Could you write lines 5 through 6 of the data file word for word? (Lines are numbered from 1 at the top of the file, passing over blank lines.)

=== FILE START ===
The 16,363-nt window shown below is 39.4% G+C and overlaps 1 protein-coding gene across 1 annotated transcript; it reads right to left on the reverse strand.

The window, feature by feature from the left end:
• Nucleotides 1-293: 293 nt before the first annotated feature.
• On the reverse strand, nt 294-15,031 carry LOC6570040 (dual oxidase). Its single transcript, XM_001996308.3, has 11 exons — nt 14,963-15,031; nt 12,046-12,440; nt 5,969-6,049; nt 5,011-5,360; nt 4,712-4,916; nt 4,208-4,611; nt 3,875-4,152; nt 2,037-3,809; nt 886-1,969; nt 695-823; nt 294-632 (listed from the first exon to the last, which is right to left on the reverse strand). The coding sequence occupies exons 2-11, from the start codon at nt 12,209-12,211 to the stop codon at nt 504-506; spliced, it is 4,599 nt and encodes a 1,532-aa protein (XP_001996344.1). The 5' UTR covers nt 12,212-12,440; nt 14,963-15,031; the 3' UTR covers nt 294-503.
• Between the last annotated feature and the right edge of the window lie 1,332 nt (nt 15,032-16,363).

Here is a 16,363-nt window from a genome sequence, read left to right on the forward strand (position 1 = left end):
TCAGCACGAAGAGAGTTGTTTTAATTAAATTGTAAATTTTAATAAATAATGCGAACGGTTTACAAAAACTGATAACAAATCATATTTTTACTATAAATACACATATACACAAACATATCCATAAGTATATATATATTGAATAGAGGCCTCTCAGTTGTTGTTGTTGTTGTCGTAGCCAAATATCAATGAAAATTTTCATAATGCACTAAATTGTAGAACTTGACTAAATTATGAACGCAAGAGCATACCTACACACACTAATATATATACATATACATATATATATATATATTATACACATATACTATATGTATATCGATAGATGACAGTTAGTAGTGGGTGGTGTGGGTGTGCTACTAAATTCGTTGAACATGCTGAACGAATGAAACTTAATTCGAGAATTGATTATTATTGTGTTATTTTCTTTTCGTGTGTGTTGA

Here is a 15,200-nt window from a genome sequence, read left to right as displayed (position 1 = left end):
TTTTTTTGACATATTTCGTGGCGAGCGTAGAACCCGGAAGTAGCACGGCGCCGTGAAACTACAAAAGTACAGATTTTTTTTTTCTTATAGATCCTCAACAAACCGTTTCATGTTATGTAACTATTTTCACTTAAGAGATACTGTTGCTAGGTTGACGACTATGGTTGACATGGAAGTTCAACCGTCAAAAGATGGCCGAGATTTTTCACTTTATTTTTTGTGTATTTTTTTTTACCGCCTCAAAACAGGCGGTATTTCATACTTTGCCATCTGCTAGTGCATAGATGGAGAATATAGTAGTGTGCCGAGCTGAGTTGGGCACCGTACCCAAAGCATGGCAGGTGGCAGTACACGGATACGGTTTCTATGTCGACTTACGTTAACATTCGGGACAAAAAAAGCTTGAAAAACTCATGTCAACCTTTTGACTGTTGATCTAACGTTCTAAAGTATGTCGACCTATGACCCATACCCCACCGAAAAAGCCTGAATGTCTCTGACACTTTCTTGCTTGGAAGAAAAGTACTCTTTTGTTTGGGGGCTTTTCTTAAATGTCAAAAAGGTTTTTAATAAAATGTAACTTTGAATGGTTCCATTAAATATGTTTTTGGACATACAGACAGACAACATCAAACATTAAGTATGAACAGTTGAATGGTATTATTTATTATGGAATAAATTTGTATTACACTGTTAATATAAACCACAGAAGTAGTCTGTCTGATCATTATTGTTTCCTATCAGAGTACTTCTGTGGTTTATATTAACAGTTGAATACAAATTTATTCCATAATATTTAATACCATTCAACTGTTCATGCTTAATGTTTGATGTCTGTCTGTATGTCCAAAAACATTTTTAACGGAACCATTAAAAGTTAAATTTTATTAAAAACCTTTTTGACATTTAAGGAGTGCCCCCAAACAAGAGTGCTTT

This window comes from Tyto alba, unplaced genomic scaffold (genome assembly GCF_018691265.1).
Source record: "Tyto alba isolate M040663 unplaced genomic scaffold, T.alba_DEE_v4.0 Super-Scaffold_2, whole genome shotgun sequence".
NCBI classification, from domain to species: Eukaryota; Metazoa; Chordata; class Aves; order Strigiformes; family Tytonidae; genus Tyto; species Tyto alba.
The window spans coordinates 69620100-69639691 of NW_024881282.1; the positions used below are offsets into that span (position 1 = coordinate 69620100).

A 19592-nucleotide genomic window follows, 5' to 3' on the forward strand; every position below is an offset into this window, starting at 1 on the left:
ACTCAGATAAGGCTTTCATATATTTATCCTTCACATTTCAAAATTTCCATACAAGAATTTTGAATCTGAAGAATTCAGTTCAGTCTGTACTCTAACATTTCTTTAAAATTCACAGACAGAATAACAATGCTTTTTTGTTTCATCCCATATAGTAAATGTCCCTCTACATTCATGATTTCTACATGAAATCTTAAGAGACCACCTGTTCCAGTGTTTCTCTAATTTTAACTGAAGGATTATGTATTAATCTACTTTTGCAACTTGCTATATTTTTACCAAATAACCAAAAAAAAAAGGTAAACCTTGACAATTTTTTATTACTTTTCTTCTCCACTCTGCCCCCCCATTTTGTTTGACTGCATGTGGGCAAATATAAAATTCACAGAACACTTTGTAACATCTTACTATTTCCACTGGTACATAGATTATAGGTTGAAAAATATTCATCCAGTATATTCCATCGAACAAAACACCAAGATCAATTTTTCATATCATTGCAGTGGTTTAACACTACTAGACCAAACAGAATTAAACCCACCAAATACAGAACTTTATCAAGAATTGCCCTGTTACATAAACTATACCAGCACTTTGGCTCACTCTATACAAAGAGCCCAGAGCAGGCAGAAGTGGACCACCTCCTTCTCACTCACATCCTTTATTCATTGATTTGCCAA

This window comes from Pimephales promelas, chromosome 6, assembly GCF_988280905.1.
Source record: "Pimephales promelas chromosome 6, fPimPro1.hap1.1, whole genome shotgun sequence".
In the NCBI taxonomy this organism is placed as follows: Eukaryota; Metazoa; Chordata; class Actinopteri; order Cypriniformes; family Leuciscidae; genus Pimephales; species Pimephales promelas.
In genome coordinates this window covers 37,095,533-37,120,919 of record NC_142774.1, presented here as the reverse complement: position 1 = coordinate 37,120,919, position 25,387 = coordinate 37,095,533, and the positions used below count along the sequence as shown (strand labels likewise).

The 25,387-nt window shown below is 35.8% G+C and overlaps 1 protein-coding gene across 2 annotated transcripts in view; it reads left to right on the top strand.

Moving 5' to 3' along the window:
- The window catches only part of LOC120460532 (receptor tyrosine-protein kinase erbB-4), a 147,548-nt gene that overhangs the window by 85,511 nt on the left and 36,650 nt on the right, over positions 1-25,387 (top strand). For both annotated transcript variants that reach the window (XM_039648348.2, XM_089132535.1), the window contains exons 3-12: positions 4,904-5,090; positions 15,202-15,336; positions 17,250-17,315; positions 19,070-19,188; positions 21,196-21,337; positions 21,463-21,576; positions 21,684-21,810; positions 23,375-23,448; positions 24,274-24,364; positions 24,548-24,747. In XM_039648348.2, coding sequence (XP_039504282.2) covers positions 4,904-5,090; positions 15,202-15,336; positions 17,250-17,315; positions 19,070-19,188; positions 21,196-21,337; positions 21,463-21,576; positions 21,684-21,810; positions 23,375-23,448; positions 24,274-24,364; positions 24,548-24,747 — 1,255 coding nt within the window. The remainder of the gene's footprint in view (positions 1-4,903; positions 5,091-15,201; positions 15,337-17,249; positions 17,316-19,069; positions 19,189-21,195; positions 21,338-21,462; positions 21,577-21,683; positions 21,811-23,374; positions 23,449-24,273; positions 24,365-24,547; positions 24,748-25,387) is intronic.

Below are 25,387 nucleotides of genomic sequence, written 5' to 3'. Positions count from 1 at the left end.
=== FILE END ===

• Between the last annotated feature and the right edge of the window lie 1,332 nt (nt 15,032-16,363).

Here is a 16,363-nt window from a genome sequence, read left to right on the forward strand (position 1 = left end):